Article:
The paper is published in Nature Communications: http://www.nature.com/articles/ncomms13003

[Source BBSRC news:  http://www.bbsrc.ac.uk/news/fundamental-bioscience/2016/161007-pr-climate-change-responses-likely-habitat-dependent/ ]

Parent-led early intervention reduces autism symptoms

Monday, November 7th, 2016

“An early intervention for autism aimed at helping parents communicate with their child has been shown to have an effect on reducing the severity of autism symptoms, and this reduction continued for six years after the end of treatment, according to a study published in The Lancet.”

“The Medical Research Council [MRC]-funded study, led by the University of Manchester, King’s College London and Newcastle University, is the first to identify a long-term effect of an early intervention for autism, and is consistent with UK guidance supporting the use of early intervention.”

“The researchers found that children who had received the intervention aged 2-4 had less severe overall symptoms six years later, with improved social communication and reduced repetitive behaviours, although no changes were seen in other areas such as language or anxiety. However, they say that difficulties remain and additional ongoing support will usually be needed as the children get older.”

To read the article go to:  http://www.thelancet.com/journals/lancet/article/PIIS0140-6736(16)31229-6/abstract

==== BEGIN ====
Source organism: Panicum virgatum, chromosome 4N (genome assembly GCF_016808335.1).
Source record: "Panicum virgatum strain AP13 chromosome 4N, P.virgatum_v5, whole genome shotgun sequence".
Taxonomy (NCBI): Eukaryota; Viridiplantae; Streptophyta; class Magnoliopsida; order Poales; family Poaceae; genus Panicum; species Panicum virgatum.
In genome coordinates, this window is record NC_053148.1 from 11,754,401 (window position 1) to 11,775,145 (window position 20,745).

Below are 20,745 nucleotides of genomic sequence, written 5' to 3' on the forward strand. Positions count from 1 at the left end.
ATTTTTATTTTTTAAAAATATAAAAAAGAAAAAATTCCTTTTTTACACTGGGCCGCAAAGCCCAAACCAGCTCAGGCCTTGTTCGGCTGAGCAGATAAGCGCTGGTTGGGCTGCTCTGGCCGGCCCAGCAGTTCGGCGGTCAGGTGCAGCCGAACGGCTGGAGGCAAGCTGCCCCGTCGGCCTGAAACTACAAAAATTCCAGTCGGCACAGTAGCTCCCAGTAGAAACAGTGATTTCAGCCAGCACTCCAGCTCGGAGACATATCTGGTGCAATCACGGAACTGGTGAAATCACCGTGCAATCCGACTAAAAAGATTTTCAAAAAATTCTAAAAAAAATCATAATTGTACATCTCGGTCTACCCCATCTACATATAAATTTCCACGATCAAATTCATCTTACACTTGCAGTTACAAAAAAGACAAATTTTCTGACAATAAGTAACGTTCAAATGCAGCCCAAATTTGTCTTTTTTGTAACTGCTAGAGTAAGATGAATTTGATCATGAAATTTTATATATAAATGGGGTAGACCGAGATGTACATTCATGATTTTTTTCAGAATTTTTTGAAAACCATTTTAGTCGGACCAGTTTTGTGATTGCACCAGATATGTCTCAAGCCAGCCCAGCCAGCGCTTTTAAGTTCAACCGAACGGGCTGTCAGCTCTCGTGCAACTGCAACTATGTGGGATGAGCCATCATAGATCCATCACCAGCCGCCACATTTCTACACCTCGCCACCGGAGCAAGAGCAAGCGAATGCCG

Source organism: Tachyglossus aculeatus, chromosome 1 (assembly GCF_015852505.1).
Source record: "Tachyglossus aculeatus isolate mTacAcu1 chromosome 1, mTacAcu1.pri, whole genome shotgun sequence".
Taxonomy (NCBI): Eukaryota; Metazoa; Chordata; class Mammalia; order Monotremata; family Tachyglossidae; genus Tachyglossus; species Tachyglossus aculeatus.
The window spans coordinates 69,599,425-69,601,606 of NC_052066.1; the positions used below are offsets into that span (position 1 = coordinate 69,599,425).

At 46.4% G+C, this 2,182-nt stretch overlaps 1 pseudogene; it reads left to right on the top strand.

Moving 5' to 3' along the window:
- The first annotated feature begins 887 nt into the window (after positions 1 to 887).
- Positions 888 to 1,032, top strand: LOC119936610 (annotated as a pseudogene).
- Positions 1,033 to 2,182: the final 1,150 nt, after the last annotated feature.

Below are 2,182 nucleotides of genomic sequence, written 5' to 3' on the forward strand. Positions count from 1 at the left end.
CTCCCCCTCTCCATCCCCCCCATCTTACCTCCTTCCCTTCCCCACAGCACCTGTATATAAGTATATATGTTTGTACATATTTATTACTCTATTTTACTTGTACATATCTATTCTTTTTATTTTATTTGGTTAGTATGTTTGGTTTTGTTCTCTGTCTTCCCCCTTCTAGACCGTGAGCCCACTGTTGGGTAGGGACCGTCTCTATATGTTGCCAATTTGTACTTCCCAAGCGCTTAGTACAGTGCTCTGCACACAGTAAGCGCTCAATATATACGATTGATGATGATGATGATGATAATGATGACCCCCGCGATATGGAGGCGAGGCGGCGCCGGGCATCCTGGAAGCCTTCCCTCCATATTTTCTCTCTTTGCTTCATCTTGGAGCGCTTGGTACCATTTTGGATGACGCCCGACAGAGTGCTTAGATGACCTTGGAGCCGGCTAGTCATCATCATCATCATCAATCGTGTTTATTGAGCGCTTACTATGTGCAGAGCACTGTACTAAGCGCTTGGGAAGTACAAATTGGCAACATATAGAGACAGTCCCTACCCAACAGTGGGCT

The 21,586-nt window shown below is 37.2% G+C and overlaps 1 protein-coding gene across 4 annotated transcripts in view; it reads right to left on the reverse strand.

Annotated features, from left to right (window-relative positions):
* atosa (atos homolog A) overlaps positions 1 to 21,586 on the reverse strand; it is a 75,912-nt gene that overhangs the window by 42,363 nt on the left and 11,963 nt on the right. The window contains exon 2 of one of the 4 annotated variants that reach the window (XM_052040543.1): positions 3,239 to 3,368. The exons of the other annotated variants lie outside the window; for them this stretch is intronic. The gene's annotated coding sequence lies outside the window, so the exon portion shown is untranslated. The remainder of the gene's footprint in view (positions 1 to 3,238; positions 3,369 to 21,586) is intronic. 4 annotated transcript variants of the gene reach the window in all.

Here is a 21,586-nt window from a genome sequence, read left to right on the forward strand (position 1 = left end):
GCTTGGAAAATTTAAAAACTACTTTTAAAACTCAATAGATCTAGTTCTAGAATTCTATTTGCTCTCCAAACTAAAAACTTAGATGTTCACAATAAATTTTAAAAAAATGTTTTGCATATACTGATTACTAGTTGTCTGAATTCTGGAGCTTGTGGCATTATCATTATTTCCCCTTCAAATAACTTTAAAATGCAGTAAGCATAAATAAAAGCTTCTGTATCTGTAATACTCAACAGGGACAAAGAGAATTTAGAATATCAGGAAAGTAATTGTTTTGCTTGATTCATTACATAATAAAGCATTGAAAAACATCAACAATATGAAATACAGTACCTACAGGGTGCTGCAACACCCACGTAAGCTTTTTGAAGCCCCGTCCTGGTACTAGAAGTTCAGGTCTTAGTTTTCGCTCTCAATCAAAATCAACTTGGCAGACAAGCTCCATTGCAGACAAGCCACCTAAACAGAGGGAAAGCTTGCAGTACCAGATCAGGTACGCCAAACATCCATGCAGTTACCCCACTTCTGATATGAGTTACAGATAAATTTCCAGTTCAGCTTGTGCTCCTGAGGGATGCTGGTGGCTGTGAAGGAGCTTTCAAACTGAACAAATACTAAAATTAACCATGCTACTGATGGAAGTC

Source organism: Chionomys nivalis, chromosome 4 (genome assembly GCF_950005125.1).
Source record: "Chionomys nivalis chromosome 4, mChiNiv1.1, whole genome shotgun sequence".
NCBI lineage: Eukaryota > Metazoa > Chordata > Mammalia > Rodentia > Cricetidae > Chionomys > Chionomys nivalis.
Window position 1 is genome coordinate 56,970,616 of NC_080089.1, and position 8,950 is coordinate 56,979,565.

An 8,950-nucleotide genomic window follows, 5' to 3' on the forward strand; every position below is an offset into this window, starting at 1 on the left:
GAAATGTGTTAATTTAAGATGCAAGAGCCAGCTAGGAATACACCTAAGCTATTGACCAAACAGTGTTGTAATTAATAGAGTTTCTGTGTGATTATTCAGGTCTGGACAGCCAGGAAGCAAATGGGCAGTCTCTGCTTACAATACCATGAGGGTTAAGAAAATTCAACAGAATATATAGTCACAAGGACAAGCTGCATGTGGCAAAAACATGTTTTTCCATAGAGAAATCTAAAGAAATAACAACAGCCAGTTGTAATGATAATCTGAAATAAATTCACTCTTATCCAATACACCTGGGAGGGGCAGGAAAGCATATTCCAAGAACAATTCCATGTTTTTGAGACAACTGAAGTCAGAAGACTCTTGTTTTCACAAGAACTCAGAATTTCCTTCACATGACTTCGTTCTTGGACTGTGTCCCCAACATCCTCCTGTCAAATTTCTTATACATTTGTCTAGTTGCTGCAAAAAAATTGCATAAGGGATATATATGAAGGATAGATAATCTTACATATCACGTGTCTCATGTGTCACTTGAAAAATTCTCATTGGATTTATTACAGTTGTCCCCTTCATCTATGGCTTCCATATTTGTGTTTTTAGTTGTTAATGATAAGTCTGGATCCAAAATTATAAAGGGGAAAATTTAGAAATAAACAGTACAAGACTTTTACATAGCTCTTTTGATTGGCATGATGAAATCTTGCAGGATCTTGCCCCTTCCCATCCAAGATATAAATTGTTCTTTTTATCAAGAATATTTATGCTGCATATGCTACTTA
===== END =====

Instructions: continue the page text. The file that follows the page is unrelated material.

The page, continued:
[Source MRC news:  http://www.mrc.ac.uk/news/browse/parent-led-early-intervention-reduces-autism-symptoms/ ]

The State of Open Data: figshare report on global trends around open data

Tuesday, November 1st, 2016

A survey of 2,000 researchers, conducted by Figshare in partnership with Digital Science and Springer Nature, has shed light on the extent to which researchers are engaging with the open data agenda.

The report, published this week, looked into various aspects of open data, including awareness, researcher perspectives, and incentives around its use.

The key findings of the report include:

  • Around 75% of respondents have already made their data open
  • Almost 70% of researchers value data citation as highly as an article citation; a further 10% value data citations more than an article citation
  • Of those researchers who have never made their data openly accessible, 44% will definitely consider doing so in the future and a further 46% might consider doing so
  • Principal Investigators and Professors consistently responded similarly to Early Career Researchers and PhD students.

However, there are some areas of concern for researchers:

  • 60% of respondents are unsure about how their open data has been licensed and the extent to which is can be reused
  • Under 50% of respondents are confident in citing secondary research data
  • More than half of respondents said that they would welcome more guidance on compliance with funder requirements.

To read the report go to:  https://figshare.com/articles/The_State_of_Open_Data_Report/4036398

[Source Figshare blog:  https://figshare.com/blog/The_State_of_Open_Data/252 ]

 

United Nations Report Calls for Open Access to Research to Improve Global Health

Tuesday, November 1st, 2016